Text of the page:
Faroe Petroleum’s boss said yesterday that the North Sea mergers and acquisitions market is “hotting up” as players become more “impatient”.
Chief executive Graham Stewart said sellers “want to do deals” with Faroe, which has a £118million cash balance and a £185million lending facility at its disposal.
Mr Stewart said Aberdeen-based Faroe was “putting in a lot of effort into fleshing out opportunities” to expand its portfolio.
But he said the current decommissioning tax relief system remained “the one significant obstacle” to transactions in the North Sea.
Industry bodies have repeatedly called for the UK Government to encourage the transfer of late-life assets by letting sellers pass tax reliefs onto buyers.
In the Spring Budget, Chancellor Philip Hammond said an expert panel would consider reforming the system.
Mr Hammond said during a visit to Aberdeen this week that he could not promise the changes would be ready in time for the Autumn Budget in November.
Mr Stewart said Faroe wanted to avoid decommissioning costs and that he was encouraged that the issue was being addressed.
But Mr Stewart also thinks the next Budget may come too soon.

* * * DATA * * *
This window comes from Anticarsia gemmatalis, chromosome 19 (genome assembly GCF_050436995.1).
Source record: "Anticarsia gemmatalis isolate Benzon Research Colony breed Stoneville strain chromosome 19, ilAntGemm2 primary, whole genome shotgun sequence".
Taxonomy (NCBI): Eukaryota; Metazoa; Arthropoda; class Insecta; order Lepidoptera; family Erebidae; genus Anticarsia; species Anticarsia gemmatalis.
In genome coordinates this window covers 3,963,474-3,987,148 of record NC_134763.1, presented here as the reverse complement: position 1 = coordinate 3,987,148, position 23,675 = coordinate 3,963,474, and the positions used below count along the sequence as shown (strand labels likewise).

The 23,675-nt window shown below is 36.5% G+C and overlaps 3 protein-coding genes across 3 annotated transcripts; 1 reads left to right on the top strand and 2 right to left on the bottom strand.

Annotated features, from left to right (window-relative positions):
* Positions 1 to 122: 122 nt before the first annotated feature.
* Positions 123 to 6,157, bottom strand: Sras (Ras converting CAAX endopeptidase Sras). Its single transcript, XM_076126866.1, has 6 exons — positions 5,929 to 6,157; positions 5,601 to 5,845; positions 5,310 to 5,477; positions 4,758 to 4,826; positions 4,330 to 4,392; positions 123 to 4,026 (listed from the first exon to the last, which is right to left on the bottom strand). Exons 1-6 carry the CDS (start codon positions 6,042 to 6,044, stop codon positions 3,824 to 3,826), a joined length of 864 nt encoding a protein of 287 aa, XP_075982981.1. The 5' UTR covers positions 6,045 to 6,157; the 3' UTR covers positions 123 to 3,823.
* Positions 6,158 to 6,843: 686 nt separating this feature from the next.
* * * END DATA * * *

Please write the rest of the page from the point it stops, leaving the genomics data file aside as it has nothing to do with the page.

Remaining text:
He said: “Transferring assets to smaller companies has been almost impossible. I’m not sure how it is going to play out, but I’m sure decommissioning tax relief reforms will not be ready for the Autumn Budget. It’s a very complex matter.”
Mr Stewart also provided an update on the Brasse field, which was discovered last year in the Norwegian North Sea.
Mr Stewart said yesterday that Faroe hoped to have a field development plan in place by the end of next year.
The field is within tie-back range of the Wintershall-operated Brage platform and the Statoil-operated Oseberg field centre.
Mr Stewart said Wintershall and Statoil would both be keen to take on fluids from Brasse as the platforms have enough capacity.
He said it was up to the operators come up with the best deal for Faroe, which holds the operatorship and a 50% interest in Brasse.
Mr Stewart was speaking after Faroe reported its first-half results, which showed a narrowing of pre-tax losses to £6.1million from £35.9million a year ago.
First-half revenues jumped to £80million from £23million, thanks in part to a strong production performance during the period under review.
Faroe’s figures were bolstered by the acquisition of four producing fields from Danish firm Dong Energy in December 2016. London-listed Faroe said it finished paying Dong for those assets in the first six months of this year.
Al Stanton, analyst at RBC Europe, said Faroe offered an attractive combination of value and the potential for steady organic and inorganic reserves and production growth.